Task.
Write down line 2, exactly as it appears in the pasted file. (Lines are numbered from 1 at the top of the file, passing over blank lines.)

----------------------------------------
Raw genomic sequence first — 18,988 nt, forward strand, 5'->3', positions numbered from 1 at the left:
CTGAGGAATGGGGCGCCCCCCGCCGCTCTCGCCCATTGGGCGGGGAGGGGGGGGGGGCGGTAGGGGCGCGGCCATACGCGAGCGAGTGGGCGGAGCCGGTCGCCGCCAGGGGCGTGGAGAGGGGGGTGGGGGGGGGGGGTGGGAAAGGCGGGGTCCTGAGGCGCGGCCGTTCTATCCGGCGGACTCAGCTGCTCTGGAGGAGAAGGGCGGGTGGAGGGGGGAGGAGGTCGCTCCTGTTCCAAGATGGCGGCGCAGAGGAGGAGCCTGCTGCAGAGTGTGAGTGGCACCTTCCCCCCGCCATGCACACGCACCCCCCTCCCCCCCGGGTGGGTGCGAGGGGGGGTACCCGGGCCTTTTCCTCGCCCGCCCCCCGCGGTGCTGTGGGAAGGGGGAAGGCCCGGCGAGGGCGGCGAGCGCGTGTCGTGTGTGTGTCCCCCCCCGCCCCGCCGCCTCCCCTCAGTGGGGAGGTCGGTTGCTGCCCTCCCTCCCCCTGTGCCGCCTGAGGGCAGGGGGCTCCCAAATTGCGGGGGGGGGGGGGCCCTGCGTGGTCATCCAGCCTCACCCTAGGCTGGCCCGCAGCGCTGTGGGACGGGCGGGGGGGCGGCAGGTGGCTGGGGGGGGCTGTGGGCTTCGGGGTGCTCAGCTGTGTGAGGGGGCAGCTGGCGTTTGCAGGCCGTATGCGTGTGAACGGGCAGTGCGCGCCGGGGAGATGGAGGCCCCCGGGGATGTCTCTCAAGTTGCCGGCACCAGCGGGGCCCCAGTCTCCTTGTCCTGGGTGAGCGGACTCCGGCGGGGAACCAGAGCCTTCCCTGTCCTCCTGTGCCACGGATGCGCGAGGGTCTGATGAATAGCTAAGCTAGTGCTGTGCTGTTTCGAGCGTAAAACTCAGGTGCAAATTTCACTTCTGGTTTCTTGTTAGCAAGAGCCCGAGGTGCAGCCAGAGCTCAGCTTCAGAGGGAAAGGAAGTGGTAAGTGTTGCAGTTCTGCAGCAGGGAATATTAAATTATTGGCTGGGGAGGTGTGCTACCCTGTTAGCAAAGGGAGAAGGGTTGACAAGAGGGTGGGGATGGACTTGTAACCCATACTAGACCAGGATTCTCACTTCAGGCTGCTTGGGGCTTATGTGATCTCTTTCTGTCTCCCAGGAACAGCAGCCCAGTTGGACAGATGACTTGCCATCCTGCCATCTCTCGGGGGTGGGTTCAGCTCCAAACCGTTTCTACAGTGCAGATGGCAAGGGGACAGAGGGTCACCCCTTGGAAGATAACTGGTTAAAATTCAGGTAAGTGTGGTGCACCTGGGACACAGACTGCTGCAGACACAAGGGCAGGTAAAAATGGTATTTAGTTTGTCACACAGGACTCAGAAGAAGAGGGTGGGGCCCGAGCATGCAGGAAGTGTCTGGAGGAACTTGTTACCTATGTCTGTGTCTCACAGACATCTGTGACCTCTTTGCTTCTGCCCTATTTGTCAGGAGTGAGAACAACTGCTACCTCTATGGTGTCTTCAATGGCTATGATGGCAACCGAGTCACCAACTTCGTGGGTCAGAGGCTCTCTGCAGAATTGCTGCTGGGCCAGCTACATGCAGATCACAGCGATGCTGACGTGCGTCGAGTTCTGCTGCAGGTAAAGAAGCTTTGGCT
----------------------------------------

CTGAGGAATGGGGCGCCCCCCGCCGCTCTCGCCCATTGGGCGGGGAGGGGGGGGGGGCGGTAGGGGCGCGGCCATACGCGAGCGAGTGGGCGGAGCCGGTCGCCGCCAGGGGCGTGGAGAGGGGGGTGGGGGGGGGGGGTGGGAAAGGCGGGGTCCTGAGGCGCGGCCGTTCTATCCGGCGGACTCAGCTGCTCTGGAGGAGAAGGGCGGGTGGAGGGGGGAGGAGGTCGCTCCTGTTCCAAGATGGCGGCGCAGAGGAGGAGCCTGCTGCAGAGTGTGAGTGGCACCTTCCCCCCGCCATGCACACGCACCCCCCTCCCCCCCGGGTGGGTGCGAGGGGGGGTACCCGGGCCTTTTCCTCGCCCGCCCCCCGCGGTGCTGTGGGAAGGGGGAAGGCCCGGCGAGGGCGGCGAGCGCGTGTCGTGTGTGTGTCCCCCCCCGCCCCGCCGCCTCCCCTCAGTGGGGAGGTCGGTTGCTGCCCTCCCTCCCCCTGTGCCGCCTGAGGGCAGGGGGCTCCCAAATTGCGGGGGGGGGGGGGCCCTGCGTGGTCATCCAGCCTCACCCTAGGCTGGCCCGCAGCGCTGTGGGACGGGCGGGGGGGCGGCAGGTGGCTGGGGGGGGCTGTGGGCTTCGGGGTGCTCAGCTGTGTGAGGGGGCAGCTGGCGTTTGCAGGCCGTATGCGTGTGAACGGGCAGTGCGCGCCGGGGAGATGGAGGCCCCCGGGGATGTCTCTCAAGTTGCCGGCACCAGCGGGGCCCCAGTCTCCTTGTCCTGGGTGAGCGGACTCCGGCGGGGAACCAGAGCCTTCCCTGTCCTCCTGTGCCACGGATGCGCGAGGGTCTGATGAATAGCTAAGCTAGTGCTGTGCTGTTTCGAGCGTAAAACTCAGGTGCAAATTTCACTTCTGGTTTCTTGTTAGCAAGAGCCCGAGGTGCAGCCAGAGCTCAGCTTCAGAGGGAAAGGAAGTGGTAAGTGTTGCAGTTCTGCAGCAGGGAATATTAAATTATTGGCTGGGGAGGTGTGCTACCCTGTTAGCAAAGGGAGAAGGGTTGACAAGAGGGTGGGGATGGACTTGTAACCCATACTAGACCAGGATTCTCACTTCAGGCTGCTTGGGGCTTATGTGATCTCTTTCTGTCTCCCAGGAACAGCAGCCCAGTTGGACAGATGACTTGCCATCCTGCCATCTCTCGGGGGTGGGTTCAGCTCCAAACCGTTTCTACAGTGCAGATGGCAAGGGGACAGAGGGTCACCCCTTGGAAGATAACTGGTTAAAATTCAGGTAAGTGTGGTGCACCTGGGACACAGACTGCTGCAGACACAAGGGCAGGTAAAAATGGTATTTAGTTTGTCACACAGGACTCAGAAGAAGAGGGTGGGGCCCGAGCATGCAGGAAGTGTCTGGAGGAACTTGTTACCTATGTCTGTGTCTCACAGACATCTGTGACCTCTTTGCTTCTGCCCTATTTGTCAGGAGTGAGAACAACTGCTACCTCTATGGTGTCTTCAATGGCTATGATGGCAACCGAGTCACCAACTTCGTGGGTCAGAGGCTCTCTGCAGAATTGCTGCTGGGCCAGCTACATGCAGATCACAGCGATGCTGACGTGCGTCGAGTTCTGCTGCAGGTAAAGAAGCTTTGGCT